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The most famous Rahab in the Bible is the prostitute of Jericho who hid the two Hebrew spies in Joshua 2. But there seems to be a different Rahab introduced in Job:

“God will not turn back his anger;
    beneath him bowed the helpers of Rahab.

—Job 9:13 (ESV)

By his power he stilled the sea;
    by his understanding he shattered Rahab.

—Job 26:12 (ESV)

Wikipedia suggests that the word רהב (rahab <7293>) ought to be translated as "proud". But most English translations translate it as a name, instead.

How should this Hebrew word be translated in Job? Can any connection be made to the woman who lived in the time of Joshua?

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4 Answers 4

Perhaps it's a case of YAPSM (Yet another primordial sea monster) in the Bible.

In recollecting from the only secular scripture class I've taken, which you may take with a grain of salt if you wish, there's Leviathan and Behemoth which represent crocodiles and hippos accordingly.

Rahab, is another sea monster, (s)he also makes her presence known in connection with the seas in

You rule the raging sea; you still its swelling waves.

You crush Rahab with a mortal blow; with your strong arm you scatter your foes.

Psalms 89:10-11 NABRE

But sheesh, it's hard to know when God is talking about tribes being destroyed or people being destroyed or ancient beasts being destroyed.

According to the Jewish Encyclopdeia a Rahab is an ocean dwelling dragonish sorta thing. Which is also known as Tiamat.

Tiamat

Which somehow reminded me of being 5 years old again playing Final Fantasy.

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Another argument for the mythical beast interpretation would be Job 26:13, which indicates by parallel language that Rahab is a serpent. I think this interpretation fits well with my overall theory of the book of Job. Thanks for the Jewish Encyclopdeia link and the Final Fantasy reference. I need to pick up a copy of that game. ;-) –  Jon Ericson Aug 27 '12 at 18:40
    
Great answer! Also, just to clarify that the woman's name Rahab is spelt רחב, i.e. with a heth, and so is unrelated to Rahab with a hei. –  Noam Sienna Jun 12 '13 at 2:46
    
Rahab is not a serpent, but a word meaning "haughty" that the Bible also ascribes to Egypt. If you substitute "Egypt" in Psalm 89 for "Rahab" you will see it makes sense in context. –  Bruce James Jun 12 '13 at 17:59
    
@BruceJames you're not saying Rahab doesn't mean Serpent in Job though are you? If so, do the other beasts and stuff have geographical counterparts? –  Peter Turner Jun 12 '13 at 18:05
    
@PeterTurner: Yes I am saying Rahab doesn't mean serpent in Job. See my Answer to this question. –  Bruce James Jun 12 '13 at 18:14

I would follow the view of Rashi who at Job 9:13 says that Rahab would be the angel assigned to assist Egypt. Rashi understands this from the use of the word Rahav (רָהַב), which he translates as "haughty," in Isaiah 30:7. There it says: "And the Egyptians help in vain and to no purpose, therefore I called this, 'They are haughty (רָהַב), idlers." They were called "haughty," Rashi says, because the Egyptians said "Who is the Lord? ...." (Exodus 5:2). Rashi sticks to this view at Job 26:12 although there he is referring specifically to the Egyptians and not their angel.

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Rahab is indeed a sea monster, but not necessarily a mythical one as seems to be implied by some of the comments made on Behemoth and Leviathan. It is not at all impossible that dragons (AKA dinosaurs) existed among humans in centuries before ours. There is significant evidence in the fact that both the idea and image of dragons are world-wide, not limited to China and medieval Europe. They are all large and all reptilian. Some are sea dwelling (Leviathan), others land dwelling (Behemoth). Rahab itself seems to be a sea dweller.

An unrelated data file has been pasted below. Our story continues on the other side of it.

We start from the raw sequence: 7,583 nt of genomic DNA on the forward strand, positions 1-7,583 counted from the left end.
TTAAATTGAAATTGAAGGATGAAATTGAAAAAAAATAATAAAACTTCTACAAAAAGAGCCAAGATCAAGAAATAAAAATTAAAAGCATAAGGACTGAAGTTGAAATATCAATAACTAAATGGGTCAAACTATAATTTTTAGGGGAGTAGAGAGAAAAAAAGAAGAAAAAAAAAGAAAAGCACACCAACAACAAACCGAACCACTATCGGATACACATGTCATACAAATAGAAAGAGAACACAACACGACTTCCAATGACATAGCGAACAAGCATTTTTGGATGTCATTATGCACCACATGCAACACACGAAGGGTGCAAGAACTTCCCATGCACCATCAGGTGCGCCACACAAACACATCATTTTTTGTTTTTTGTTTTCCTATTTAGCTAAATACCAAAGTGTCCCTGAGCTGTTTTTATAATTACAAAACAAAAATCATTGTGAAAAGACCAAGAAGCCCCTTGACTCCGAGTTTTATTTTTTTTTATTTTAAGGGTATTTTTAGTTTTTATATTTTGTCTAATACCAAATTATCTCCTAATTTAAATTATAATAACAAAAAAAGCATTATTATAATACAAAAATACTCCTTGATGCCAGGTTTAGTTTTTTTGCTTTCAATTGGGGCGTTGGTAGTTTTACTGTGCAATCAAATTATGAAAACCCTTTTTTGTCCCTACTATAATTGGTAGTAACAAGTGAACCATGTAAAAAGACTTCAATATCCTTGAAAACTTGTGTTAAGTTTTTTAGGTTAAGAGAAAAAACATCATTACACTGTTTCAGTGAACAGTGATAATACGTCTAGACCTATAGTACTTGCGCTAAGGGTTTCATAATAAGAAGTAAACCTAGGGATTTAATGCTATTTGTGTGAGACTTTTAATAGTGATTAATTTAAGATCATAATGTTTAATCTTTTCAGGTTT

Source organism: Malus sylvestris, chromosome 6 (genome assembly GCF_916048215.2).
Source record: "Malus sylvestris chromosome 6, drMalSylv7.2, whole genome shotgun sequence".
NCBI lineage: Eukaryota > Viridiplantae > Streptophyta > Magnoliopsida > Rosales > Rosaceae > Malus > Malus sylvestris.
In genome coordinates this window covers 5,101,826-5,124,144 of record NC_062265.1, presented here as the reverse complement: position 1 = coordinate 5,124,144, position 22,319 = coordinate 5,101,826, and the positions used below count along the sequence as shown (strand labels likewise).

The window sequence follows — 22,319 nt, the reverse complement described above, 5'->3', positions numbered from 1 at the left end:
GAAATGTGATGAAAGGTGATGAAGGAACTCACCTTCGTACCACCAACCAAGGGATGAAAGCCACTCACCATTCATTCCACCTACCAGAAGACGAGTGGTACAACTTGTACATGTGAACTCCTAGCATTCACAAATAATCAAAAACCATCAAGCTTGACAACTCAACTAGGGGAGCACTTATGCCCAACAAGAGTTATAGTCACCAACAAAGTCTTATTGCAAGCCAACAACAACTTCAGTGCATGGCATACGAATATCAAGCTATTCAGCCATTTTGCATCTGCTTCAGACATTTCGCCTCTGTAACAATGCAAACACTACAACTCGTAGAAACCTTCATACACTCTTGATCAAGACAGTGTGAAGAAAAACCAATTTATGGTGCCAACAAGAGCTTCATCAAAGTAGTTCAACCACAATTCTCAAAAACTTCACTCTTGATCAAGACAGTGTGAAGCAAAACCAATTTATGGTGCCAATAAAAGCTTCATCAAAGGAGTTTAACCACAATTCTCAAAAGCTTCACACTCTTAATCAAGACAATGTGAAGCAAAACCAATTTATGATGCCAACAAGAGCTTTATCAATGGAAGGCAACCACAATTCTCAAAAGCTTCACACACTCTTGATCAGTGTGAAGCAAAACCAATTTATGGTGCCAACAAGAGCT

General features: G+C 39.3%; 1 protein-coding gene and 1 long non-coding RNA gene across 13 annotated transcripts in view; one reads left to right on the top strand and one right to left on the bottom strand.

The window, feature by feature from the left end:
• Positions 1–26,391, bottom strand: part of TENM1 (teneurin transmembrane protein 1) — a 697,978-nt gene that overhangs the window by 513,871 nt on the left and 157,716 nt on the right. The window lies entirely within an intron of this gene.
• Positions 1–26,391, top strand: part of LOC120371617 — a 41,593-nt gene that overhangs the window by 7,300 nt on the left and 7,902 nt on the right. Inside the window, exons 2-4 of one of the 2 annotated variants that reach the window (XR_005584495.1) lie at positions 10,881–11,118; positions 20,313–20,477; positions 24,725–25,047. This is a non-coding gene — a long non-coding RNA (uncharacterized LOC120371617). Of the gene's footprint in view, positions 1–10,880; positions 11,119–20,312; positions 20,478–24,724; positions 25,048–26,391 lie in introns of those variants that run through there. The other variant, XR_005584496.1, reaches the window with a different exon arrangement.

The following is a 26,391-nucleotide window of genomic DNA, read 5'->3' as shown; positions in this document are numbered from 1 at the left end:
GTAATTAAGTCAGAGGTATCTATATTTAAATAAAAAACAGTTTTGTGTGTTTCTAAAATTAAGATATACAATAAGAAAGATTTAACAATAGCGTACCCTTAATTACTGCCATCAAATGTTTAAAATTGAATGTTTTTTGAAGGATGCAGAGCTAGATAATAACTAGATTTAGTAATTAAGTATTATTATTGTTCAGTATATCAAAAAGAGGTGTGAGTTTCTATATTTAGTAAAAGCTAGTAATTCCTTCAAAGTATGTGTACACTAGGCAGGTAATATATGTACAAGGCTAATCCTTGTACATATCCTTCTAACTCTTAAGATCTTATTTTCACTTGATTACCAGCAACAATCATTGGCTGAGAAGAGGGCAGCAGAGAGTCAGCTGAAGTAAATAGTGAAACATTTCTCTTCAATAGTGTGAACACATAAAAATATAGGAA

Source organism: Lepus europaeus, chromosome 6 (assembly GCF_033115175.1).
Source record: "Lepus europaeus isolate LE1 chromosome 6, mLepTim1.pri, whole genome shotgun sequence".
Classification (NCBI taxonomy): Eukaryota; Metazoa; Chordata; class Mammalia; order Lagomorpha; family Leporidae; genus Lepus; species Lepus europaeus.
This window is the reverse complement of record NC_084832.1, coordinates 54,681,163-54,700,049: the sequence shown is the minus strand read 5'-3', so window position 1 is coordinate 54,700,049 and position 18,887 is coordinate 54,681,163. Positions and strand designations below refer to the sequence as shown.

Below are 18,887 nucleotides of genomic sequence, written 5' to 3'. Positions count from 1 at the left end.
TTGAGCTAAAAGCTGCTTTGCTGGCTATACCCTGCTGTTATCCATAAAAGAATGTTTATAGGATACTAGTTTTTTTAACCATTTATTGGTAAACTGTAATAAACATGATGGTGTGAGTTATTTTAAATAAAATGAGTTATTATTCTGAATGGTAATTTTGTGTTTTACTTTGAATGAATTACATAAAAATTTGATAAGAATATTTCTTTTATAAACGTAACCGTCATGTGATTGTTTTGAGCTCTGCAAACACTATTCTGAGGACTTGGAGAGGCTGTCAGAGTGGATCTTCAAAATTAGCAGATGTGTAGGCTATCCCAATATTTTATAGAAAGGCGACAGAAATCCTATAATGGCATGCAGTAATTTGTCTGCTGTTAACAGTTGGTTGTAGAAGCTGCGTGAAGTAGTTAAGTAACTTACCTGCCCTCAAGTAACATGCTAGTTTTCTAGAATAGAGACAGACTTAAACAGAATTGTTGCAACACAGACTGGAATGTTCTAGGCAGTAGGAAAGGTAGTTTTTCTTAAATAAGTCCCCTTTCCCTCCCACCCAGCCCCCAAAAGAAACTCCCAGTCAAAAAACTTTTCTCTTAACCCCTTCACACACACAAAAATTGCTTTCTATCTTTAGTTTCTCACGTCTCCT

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2  
Hi Park and welcome to our site. This answer is perhaps too speculative for our site. It also doesn't directly address the textual issue, which involves the odd coincidence of the same word being applied to the woman who rescued the Israelite spies and some sort of sea creature. Perhaps you could source your information? –  Jon Ericson Jun 11 '13 at 21:10
    
@Jon you think thats too speculative? Doesn't Job fall waay before Joshua in the time-line? Wouldn't that kind of rule out the connection to the prostitute/other woman named Rahab? I think its a valid point that Park made about "dragons" ,aka, dinosaurs living alongside humans before the flood.. meh..I also think it could very well mean "proud" or "haughty" as well.. I dunno for sure though... I would like to know.. Satan is the father of confusion –  user5560 Jul 25 at 12:25
    
Dinosaurs died out long before the first humans were born. Every school child knows that. –  fdb Jul 25 at 23:58

Actually and according to the Hebrew translation Rahab = Pride, so when you read the passage as it was intended, "and by His understanding He shatters pride"... this would make more sense in terms of Job talking as he is referring to himself.

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Bruce, welcome aboard and thank you for your input. Can you draw in parallel the use of this word in Is 30:7, Ps 87:4, Ps 89:11, or even Job 26:12, which is an apparent allusion to Egypt? The idea is to provide us analysis beyond casual first impressions. In other words, when we see the structure and use of the word, and compare and contrast its other uses, then we are can arrive at conclusions that appear more from what the text says than what we say. In this way, we lend more weight to our conclusions. Thanks. –  Joseph 7 hours ago

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